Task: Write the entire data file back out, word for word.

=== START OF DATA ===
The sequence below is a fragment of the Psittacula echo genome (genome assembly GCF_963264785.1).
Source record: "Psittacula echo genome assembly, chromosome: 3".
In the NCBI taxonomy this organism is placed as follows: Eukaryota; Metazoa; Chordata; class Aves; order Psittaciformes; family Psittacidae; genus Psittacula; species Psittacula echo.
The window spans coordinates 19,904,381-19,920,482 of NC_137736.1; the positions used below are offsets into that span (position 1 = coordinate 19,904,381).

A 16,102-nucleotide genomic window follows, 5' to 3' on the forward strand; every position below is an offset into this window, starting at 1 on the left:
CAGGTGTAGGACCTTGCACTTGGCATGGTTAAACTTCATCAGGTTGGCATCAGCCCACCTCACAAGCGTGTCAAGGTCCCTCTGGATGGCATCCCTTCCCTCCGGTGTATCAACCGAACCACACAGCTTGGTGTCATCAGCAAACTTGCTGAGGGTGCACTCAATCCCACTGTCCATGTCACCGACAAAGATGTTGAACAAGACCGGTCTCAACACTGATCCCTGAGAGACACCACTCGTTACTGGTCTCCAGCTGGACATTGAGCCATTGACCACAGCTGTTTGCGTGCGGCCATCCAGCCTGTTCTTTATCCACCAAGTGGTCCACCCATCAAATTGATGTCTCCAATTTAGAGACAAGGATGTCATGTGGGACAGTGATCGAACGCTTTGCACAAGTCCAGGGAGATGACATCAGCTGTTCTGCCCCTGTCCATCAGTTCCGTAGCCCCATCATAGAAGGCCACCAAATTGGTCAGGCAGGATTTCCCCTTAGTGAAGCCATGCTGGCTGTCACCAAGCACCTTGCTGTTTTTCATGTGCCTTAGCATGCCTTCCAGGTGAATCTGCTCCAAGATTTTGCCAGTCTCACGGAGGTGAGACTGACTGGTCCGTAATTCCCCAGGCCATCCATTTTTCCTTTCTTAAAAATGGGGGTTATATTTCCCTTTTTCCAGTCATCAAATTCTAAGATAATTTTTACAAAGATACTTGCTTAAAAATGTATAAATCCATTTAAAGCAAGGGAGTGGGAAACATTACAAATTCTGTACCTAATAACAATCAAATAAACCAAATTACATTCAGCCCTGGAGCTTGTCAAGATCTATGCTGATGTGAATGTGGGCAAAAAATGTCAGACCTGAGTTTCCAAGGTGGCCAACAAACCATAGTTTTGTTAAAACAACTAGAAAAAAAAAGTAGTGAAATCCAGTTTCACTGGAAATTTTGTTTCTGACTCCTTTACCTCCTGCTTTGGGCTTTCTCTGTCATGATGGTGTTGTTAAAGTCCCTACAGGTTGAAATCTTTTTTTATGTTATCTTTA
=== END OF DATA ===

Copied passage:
The sequence below is a fragment of the Psittacula echo genome (genome assembly GCF_963264785.1).
Source record: "Psittacula echo genome assembly, chromosome: 3".
In the NCBI taxonomy this organism is placed as follows: Eukaryota; Metazoa; Chordata; class Aves; order Psittaciformes; family Psittacidae; genus Psittacula; species Psittacula echo.
The window spans coordinates 19,904,381-19,920,482 of NC_137736.1; the positions used below are offsets into that span (position 1 = coordinate 19,904,381).

A 16,102-nucleotide genomic window follows, 5' to 3' on the forward strand; every position below is an offset into this window, starting at 1 on the left:
CAGGTGTAGGACCTTGCACTTGGCATGGTTAAACTTCATCAGGTTGGCATCAGCCCACCTCACAAGCGTGTCAAGGTCCCTCTGGATGGCATCCCTTCCCTCCGGTGTATCAACCGAACCACACAGCTTGGTGTCATCAGCAAACTTGCTGAGGGTGCACTCAATCCCACTGTCCATGTCACCGACAAAGATGTTGAACAAGACCGGTCTCAACACTGATCCCTGAGAGACACCACTCGTTACTGGTCTCCAGCTGGACATTGAGCCATTGACCACAGCTGTTTGCGTGCGGCCATCCAGCCTGTTCTTTATCCACCAAGTGGTCCACCCATCAAATTGATGTCTCCAATTTAGAGACAAGGATGTCATGTGGGACAGTGATCGAACGCTTTGCACAAGTCCAGGGAGATGACATCAGCTGTTCTGCCCCTGTCCATCAGTTCCGTAGCCCCATCATAGAAGGCCACCAAATTGGTCAGGCAGGATTTCCCCTTAGTGAAGCCATGCTGGCTGTCACCAAGCACCTTGCTGTTTTTCATGTGCCTTAGCATGCCTTCCAGGTGAATCTGCTCCAAGATTTTGCCAGTCTCACGGAGGTGAGACTGACTGGTCCGTAATTCCCCAGGCCATCCATTTTTCCTTTCTTAAAAATGGGGGTTATATTTCCCTTTTTCCAGTCATCAAATTCTAAGATAATTTTTACAAAGATACTTGCTTAAAAATGTATAAATCCATTTAAAGCAAGGGAGTGGGAAACATTACAAATTCTGTACCTAATAACAATCAAATAAACCAAATTACATTCAGCCCTGGAGCTTGTCAAGATCTATGCTGATGTGAATGTGGGCAAAAAATGTCAGACCTGAGTTTCCAAGGTGGCCAACAAACCATAGTTTTGTTAAAACAACTAGAAAAAAAAAGTAGTGAAATCCAGTTTCACTGGAAATTTTGTTTCTGACTCCTTTACCTCCTGCTTTGGGCTTTCTCTGTCATGATGGTGTTGTTAAAGTCCCTACAGGTTGAAATCTTTTTTTATGTTATCTTTA